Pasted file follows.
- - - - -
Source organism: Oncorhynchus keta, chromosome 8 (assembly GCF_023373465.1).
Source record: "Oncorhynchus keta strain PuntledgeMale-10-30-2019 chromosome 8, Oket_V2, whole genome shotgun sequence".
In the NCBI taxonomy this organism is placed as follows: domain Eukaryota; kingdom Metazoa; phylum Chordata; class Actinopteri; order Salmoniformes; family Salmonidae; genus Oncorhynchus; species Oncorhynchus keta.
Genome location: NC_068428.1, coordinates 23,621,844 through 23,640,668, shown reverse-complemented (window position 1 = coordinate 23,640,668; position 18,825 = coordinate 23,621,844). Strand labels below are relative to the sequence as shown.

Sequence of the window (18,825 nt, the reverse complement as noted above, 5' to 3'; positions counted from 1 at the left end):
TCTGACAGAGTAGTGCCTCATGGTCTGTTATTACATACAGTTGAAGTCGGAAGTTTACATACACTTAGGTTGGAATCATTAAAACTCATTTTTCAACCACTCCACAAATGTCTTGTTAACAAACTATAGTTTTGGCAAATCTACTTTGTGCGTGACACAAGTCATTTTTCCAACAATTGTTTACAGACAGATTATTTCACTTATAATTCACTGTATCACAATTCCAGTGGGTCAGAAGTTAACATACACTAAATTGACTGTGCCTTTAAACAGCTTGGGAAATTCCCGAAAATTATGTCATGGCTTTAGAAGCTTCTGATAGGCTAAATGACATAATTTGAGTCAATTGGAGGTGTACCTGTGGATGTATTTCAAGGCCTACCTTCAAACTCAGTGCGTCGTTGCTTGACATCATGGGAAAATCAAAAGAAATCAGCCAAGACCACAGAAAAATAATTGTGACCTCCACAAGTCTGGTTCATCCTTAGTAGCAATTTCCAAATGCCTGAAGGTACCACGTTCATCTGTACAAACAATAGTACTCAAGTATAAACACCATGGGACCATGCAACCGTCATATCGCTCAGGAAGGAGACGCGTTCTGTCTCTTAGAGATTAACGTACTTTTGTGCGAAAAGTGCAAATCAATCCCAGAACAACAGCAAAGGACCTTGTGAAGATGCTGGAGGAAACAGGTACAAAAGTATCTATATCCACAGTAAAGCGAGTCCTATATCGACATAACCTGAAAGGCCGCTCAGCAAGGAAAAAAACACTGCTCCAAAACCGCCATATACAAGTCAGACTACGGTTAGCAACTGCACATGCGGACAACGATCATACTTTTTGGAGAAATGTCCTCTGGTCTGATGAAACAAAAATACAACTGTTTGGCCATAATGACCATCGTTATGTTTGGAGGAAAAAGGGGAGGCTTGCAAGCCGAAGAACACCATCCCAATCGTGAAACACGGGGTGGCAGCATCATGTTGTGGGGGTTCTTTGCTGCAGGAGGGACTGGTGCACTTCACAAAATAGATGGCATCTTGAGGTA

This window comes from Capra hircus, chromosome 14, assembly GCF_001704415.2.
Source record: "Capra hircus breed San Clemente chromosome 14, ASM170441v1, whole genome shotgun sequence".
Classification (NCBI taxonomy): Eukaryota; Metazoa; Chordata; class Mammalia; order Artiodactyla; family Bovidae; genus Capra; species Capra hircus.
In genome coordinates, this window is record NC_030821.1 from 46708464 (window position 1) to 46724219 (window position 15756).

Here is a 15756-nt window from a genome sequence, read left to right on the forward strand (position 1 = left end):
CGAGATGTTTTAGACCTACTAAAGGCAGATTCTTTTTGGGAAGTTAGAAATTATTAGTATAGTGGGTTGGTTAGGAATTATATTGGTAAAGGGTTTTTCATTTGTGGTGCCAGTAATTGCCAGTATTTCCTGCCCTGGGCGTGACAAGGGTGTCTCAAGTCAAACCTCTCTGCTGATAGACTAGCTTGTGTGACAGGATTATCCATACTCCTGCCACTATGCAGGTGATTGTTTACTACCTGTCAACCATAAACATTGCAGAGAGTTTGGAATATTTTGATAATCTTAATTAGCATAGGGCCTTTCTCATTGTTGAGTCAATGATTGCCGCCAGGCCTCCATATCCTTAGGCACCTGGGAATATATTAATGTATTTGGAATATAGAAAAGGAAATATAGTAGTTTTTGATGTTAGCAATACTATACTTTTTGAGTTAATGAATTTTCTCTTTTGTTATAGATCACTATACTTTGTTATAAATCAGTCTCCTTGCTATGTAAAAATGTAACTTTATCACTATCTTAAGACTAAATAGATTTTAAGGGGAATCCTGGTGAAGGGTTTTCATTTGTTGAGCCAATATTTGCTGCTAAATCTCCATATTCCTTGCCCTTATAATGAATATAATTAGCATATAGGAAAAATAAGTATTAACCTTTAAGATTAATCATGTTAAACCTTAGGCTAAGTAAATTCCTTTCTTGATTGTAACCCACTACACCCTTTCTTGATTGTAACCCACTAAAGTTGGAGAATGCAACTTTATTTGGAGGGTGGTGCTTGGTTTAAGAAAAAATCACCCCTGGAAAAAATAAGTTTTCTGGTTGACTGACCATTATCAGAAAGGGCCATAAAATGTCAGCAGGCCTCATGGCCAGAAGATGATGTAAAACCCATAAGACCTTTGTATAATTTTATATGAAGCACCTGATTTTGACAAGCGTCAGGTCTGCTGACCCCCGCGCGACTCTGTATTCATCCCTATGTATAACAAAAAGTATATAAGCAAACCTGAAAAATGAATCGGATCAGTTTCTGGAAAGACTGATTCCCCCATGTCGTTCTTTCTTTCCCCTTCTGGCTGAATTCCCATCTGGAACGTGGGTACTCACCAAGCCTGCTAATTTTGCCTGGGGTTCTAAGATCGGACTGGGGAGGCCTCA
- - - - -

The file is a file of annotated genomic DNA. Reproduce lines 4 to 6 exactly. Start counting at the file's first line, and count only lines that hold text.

Genome location: NC_068428.1, coordinates 23,621,844 through 23,640,668, shown reverse-complemented (window position 1 = coordinate 23,640,668; position 18,825 = coordinate 23,621,844). Strand labels below are relative to the sequence as shown.

Sequence of the window (18,825 nt, the reverse complement as noted above, 5' to 3'; positions counted from 1 at the left end):
TCTGACAGAGTAGTGCCTCATGGTCTGTTATTACATACAGTTGAAGTCGGAAGTTTACATACACTTAGGTTGGAATCATTAAAACTCATTTTTCAACCACTCCACAAATGTCTTGTTAACAAACTATAGTTTTGGCAAATCTACTTTGTGCGTGACACAAGTCATTTTTCCAACAATTGTTTACAGACAGATTATTTCACTTATAATTCACTGTATCACAATTCCAGTGGGTCAGAAGTTAACATACACTAAATTGACTGTGCCTTTAAACAGCTTGGGAAATTCCCGAAAATTATGTCATGGCTTTAGAAGCTTCTGATAGGCTAAATGACATAATTTGAGTCAATTGGAGGTGTACCTGTGGATGTATTTCAAGGCCTACCTTCAAACTCAGTGCGTCGTTGCTTGACATCATGGGAAAATCAAAAGAAATCAGCCAAGACCACAGAAAAATAATTGTGACCTCCACAAGTCTGGTTCATCCTTAGTAGCAATTTCCAAATGCCTGAAGGTACCACGTTCATCTGTACAAACAATAGTACTCAAGTATAAACACCATGGGACCATGCAACCGTCATATCGCTCAGGAAGGAGACGCGTTCTGTCTCTTAGAGATTAACGTACTTTTGTGCGAAAAGTGCAAATCAATCCCAGAACAACAGCAAAGGACCTTGTGAAGATGCTGGAGGAAACAGGTACAAAAGTATCTATATCCACAGTAAAGCGAGTCCTATATCGACATAACCTGAAAGGCCGCTCAGCAAGGAAAAAAACACTGCTCCAAAACCGCCATATACAAGTCAGACTACGGTTAGCAACTGCACATGCGGACAACGATCATACTTTTTGGAGAAATGTCCTCTGGTCTGATGAAACAAAAATACAACTGTTTGGCCATAATGACCATCGTTATGTTTGGAGGAAAAAGGGGAGGCTTGCAAGCCGAAGAACACCATCCCAATCGTGAAACACGGGGTGGCAGCATCATGTTGTGGGGGTTCTTTGCTGCAGGAGGGACTGGTGCACTTCACAAAATAGATGGCATCTTGAGGTA